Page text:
Linz is Austria’s third largest city and is widely regarded as a pioneering place that embraces the future, whilst successfully preserving its past. For this reason, it’s not hard to see why this dynamic town was honoured as European Capital of Culture back in 2009, a title which it lived up to with aplomb. Sitting on the banks of the Danube, Linz has a curious mixture of historic buildings in the Old Town, lush green hills and then the contrasting steel and chemical works in the industrial modern city. The thriving arts and culture scene brings yet another interesting dimension to this fascinating place, that over fast becoming known as cosmopolitan hotspot.
A fuel efficient economy car is ideal for negotiating the tight car parking spaces, and nippy enough to tackle roads outside the city centre which are largely unproblematic.
Driving in Linz
Road Driving Side
Urban Speed Limit
Rural Speed Limit
Motorway Speed Limit
Important things to note
Take note that driving offences are subject to an on the spot fine in Austria, with police patrolling the main roads in Linz.
The drink driving limit is less than that in the UK, so it is strongly advised that designated drivers simply avoid alcohol altogether.
Motorway tolls are common in Austria, so ensure you have some money available to cover these charges. Linz has quite a few nearby.
Highlights & Hotspots
The Ars Electronica Center is a unique museum that has successfully being mixing art, technology and science since 1979. It offers a real hands-on experience, with an excellent 3D simulator, robots and the opportunity to explore deep space, and is aimed as much towards children as it is adults.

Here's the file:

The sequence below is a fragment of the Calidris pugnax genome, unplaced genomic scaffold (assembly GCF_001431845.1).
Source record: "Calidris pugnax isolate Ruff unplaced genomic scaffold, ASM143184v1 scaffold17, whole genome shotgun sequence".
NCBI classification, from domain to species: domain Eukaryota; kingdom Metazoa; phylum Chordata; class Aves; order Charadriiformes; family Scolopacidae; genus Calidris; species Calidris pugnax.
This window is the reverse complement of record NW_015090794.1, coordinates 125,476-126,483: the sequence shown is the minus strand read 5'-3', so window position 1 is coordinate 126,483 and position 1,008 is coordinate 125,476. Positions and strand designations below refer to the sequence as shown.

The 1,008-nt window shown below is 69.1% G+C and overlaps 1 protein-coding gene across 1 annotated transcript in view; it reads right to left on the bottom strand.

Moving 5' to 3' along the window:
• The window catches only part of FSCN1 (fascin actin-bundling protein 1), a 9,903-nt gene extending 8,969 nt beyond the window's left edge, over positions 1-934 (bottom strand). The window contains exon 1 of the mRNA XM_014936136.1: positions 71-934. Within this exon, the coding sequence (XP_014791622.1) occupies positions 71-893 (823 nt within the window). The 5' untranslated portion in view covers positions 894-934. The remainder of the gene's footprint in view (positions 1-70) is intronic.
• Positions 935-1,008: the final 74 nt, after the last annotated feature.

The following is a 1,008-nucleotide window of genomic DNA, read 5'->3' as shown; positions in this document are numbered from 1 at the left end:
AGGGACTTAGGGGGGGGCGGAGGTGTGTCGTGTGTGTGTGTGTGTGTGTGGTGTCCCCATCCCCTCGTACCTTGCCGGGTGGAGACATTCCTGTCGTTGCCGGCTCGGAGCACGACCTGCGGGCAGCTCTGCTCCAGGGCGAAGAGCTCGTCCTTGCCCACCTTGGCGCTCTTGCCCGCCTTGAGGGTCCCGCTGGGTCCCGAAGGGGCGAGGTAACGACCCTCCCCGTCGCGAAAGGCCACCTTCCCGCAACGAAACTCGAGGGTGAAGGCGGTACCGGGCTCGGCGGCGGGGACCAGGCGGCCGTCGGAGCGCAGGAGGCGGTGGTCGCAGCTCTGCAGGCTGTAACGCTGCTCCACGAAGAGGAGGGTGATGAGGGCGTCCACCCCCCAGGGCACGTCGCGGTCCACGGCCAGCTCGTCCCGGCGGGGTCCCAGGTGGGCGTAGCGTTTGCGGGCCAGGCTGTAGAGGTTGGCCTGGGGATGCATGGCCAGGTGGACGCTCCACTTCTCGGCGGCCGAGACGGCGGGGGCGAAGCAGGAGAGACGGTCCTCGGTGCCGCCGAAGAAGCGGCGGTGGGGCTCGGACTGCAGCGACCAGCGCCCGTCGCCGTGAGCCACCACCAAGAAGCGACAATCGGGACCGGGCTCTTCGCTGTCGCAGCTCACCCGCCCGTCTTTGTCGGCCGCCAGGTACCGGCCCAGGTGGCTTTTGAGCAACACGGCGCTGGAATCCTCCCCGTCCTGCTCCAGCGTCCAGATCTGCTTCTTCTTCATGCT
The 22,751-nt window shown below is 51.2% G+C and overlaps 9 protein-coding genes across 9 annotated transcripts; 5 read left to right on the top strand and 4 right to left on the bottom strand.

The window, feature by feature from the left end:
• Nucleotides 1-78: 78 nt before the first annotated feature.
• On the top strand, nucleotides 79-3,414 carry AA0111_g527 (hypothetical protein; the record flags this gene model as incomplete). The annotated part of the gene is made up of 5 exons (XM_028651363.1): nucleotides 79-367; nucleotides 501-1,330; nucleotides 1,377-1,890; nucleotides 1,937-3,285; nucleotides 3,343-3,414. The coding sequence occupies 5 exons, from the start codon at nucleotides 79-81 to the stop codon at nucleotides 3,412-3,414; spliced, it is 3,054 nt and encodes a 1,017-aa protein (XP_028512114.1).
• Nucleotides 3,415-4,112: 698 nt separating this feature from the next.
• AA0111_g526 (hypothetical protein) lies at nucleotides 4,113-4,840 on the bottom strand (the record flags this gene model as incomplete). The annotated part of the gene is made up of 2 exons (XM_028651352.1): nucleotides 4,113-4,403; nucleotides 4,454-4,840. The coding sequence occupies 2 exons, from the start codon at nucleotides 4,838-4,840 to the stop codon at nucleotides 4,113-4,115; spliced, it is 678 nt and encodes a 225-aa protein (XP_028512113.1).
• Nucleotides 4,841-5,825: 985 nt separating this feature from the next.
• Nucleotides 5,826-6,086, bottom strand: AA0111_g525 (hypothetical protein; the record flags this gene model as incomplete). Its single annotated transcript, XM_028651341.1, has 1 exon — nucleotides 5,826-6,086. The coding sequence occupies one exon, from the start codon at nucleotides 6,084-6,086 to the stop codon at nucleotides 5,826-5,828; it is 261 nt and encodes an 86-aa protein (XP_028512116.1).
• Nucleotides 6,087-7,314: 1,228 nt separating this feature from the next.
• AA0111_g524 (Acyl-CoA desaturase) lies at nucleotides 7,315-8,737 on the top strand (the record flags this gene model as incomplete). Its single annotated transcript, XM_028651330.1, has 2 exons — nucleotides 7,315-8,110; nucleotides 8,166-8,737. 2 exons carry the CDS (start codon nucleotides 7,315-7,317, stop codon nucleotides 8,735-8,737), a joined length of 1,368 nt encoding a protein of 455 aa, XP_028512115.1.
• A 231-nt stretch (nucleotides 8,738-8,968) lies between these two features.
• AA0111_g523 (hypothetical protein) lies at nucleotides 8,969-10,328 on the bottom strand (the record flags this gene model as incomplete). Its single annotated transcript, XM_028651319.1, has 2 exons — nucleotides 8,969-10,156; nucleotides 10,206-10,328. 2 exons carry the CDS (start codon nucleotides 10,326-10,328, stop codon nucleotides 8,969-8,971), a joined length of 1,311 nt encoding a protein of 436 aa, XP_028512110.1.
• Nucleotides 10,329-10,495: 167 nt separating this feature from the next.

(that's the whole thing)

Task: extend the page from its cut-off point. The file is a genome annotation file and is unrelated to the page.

Historians may want to pay a visit to the Mauthausen Memorial, which is an ex concentration camp that today pays tribute to those that lost their lives under horrific circumstances. The museum is well put together and offers a fascinating, historic insight.
Hauptplatz is a popular square situated not far from the riverside, and is full of historic buildings, as well as modern bars and restaurants. During winter months, it plays host to the Christmas markets and in summer it’s a great spot to grab an ice cream and just people watch.
If you want to sample some Austrian cuisine, then Verdi Restaurant and Einkehr offers just that, as well as their own take on a number of Italian dishes, which is very popular in Austria. It also offers diners unrivalled views of Linz.
The Blue Danube Airport Linz, simply known as Linz Airport, is just a 20-minute drive from Linz city centre, which is five miles away in a north-easterly direction. Via a link road, Route 1 will take you towards the city centre in a northeast direction.
Linz Airport has a limited range of flights to other cities, although in summer, a number of major holiday resorts in southern Europe and North Africa are catered for.